5. Insightful

    What has happened to me?

    I agree with MOHO - it's a really interesting thought. The familiar phrasing and word structures give subconscious credence to the ideas... How could anything that starts with "truly, I say unto you..." be false?! Even "lean not on your own understanding" sounds like truth because of the familiar words and structure - and how I felt when I first learned it. It *feels* right....
  6. Wow! Thank you so much for posting that. I had not seen that before. I loved it. I love her honesty and authenticity and courage.
  7. Insightful

    Unequally Yoked

    Thanks Florduh. I agree - it's fantastic! Spot on. I'm a husband to a believing wife and this video totally hits at a key point in our struggle - that my unbelief came as a result of genuinely seeking to know truth. And the reason I told her was to be as honest and open with my life partner as I could be. But she still sees it as a choice I made - or at least the result of choices I made to entertain non Christian arguments which began the downfall... She recently told me that later in my life I will look back and be filled with regret for all of the ruin and destruction I caused my family by not believing anymore...
  8. Insightful

    Jesus-free and loving it

    Hi HeartforTx, Welcome! Thanks for sharing your story. I totally experienced the "leftward shift" as well. (Of course we welcome ex-c's of all non-hateful political perspectives!)
  9. Insightful

    It's getting a lot easier to tell old friends...

    That's a really good point I hadn't thought of. (You are more insightful than Insightful himself, haha!). I have definitely rebalanced socially to where any fallout is negligible. I've taken for granted the privilege I have being financially independent of the Christian world. How tough it must be when one's income/food/shelter are tied to having faith (like being the stay at home parent or a clergy member).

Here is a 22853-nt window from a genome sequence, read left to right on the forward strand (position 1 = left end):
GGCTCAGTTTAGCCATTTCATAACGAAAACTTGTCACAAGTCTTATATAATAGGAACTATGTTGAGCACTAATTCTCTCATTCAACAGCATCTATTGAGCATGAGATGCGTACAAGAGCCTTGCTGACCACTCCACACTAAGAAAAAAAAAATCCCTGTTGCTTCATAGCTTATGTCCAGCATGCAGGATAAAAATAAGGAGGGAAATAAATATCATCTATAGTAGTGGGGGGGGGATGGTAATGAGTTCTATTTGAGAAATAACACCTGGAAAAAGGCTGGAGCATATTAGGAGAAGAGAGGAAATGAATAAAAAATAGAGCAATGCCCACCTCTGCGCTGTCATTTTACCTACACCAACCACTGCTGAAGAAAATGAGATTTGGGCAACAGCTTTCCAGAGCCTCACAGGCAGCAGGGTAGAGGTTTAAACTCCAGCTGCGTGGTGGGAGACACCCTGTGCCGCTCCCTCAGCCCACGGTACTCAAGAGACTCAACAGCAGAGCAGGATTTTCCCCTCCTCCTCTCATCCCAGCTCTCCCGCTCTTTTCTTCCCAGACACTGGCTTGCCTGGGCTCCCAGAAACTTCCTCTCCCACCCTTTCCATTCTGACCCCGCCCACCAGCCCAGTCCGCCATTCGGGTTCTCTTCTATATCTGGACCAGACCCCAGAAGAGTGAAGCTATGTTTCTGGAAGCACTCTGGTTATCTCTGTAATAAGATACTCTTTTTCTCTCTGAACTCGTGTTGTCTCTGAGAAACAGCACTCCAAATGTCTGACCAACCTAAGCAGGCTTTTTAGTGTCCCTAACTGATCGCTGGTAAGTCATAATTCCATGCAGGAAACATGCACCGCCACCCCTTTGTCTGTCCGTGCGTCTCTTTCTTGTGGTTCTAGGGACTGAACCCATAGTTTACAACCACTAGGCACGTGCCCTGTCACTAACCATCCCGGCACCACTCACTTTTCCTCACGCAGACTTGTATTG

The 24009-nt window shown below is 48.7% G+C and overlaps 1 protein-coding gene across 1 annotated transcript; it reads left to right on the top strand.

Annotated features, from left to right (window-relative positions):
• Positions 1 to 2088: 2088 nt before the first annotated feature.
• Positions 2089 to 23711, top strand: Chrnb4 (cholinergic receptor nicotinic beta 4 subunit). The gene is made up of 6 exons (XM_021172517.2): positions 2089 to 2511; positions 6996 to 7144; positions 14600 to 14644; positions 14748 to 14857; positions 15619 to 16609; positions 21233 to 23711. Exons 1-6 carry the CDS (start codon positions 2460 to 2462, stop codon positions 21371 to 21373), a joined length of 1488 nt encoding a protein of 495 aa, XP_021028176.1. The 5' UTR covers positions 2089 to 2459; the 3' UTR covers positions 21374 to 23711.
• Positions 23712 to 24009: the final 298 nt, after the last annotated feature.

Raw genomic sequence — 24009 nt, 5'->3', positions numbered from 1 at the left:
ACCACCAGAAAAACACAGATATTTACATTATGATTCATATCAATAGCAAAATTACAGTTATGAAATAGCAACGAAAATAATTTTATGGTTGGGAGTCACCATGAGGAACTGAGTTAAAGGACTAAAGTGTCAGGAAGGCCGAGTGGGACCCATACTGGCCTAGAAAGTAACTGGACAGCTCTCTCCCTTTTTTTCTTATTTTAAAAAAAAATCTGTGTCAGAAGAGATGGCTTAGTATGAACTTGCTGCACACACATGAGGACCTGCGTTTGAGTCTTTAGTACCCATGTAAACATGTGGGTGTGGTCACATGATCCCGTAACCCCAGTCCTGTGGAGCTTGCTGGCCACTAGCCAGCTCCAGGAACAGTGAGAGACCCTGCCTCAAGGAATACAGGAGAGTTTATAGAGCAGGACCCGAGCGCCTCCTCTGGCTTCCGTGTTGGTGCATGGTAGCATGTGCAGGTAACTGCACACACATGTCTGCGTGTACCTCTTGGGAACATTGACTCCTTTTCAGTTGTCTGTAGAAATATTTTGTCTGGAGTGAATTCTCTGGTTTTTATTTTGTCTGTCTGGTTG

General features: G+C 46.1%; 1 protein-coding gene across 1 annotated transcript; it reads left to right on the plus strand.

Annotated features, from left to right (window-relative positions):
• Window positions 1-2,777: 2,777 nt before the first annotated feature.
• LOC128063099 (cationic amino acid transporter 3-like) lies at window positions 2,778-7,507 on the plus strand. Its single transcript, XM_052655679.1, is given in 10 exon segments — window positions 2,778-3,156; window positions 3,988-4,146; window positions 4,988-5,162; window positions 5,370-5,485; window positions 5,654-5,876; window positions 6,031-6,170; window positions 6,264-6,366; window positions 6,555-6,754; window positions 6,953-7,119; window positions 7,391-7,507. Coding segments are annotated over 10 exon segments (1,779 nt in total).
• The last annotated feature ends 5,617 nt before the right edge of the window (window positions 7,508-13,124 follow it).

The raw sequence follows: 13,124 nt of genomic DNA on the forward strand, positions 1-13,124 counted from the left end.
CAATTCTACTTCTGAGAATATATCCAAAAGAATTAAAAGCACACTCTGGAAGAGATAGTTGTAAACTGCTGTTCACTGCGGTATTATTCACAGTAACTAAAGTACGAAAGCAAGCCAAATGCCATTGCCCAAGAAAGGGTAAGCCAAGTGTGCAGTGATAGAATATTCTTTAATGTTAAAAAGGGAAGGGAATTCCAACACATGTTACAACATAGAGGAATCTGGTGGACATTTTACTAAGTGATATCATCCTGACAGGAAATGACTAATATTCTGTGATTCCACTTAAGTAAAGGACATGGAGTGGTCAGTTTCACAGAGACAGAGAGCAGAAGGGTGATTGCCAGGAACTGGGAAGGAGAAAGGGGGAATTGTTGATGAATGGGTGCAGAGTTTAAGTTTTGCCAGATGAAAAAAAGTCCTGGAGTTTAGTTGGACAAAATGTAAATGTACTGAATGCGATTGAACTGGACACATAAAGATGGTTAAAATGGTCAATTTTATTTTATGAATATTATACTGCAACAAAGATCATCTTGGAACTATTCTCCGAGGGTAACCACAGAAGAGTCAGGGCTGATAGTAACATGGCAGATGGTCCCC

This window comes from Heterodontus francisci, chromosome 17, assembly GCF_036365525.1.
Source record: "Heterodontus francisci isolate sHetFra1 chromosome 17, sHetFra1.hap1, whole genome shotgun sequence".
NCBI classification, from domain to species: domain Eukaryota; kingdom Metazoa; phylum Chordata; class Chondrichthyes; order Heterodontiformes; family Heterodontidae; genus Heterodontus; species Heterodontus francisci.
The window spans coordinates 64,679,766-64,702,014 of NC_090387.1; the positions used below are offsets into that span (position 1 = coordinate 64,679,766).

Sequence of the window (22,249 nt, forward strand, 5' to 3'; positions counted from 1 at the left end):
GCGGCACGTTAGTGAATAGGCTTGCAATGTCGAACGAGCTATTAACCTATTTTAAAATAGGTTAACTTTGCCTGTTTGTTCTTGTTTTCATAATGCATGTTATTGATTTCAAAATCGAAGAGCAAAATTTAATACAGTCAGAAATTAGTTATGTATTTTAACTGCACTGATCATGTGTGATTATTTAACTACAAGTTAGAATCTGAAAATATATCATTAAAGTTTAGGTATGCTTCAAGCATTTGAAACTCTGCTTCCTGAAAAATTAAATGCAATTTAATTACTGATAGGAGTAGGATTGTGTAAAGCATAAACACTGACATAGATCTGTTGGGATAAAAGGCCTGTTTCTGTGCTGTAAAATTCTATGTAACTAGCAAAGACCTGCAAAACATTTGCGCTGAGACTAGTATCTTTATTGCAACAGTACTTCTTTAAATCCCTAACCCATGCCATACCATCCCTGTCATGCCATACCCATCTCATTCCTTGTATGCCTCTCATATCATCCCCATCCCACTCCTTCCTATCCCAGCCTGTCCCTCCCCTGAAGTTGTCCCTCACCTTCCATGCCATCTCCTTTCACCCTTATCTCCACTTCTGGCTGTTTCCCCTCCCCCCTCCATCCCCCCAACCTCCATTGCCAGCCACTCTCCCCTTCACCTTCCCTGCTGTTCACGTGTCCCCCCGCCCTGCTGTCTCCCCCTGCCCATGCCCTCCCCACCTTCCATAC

10. Hi everyone. It's been just over 5 years since I officially told my wife (the first person I told) that I no longer believed in the tenets of evangelicalism... Man, it's been a ride. In the beginning, telling my Christian friends was excruciatingly painful. I would have severe anxiety in the days leading up to the event, tremble as I spoke, and feel messed up for at least a week after. I just emailed a very dear friend "D" who didn't know where I was at. I've laid low for 5 years - in part because he is close to my brother-in-law "H", someone I did not want to find out about my unbelief. Once my brother-in-law "H" found out a few months ago, I felt free to reach out to "D" as I miss his friendship. It was SO easy to tell "D". Almost ZERO anxiety. I honestly don't care what anyone thinks about me on this issue any more. And I LOVE that. It took a long time to have confidence enough in what I believe and why and not to cower internally when others find out. I think it was because at the time MY WHOLE WORLD knew me as this strong believer. It felt like my very survival was threatened (which makes sense when you are conditioned to believe your "group" is everything and outside your "group" is only danger/peril/destruction). Also, I was conditioned to "lean not on my own understanding". I was taught that my reasoning is faulty at best... deceptive most probably. The messed-up-ness of it all really runs deep, doesn't it? Can anyone relate?